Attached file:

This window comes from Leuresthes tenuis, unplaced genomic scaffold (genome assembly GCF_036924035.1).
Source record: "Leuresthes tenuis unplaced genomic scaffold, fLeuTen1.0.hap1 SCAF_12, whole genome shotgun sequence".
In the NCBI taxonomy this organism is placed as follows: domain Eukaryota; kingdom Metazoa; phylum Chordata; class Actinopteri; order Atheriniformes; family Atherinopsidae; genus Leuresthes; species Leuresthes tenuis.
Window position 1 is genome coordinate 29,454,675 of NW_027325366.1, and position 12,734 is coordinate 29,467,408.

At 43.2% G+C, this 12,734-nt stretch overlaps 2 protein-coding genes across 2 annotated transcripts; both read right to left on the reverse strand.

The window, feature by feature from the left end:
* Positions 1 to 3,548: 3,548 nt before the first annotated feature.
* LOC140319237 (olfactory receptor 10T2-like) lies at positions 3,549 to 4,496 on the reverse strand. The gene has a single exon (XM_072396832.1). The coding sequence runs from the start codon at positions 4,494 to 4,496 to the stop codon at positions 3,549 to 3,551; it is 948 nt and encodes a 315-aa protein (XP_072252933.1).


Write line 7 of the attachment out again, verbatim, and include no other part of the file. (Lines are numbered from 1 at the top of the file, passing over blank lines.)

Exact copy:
* Positions 1 to 3,548: 3,548 nt before the first annotated feature.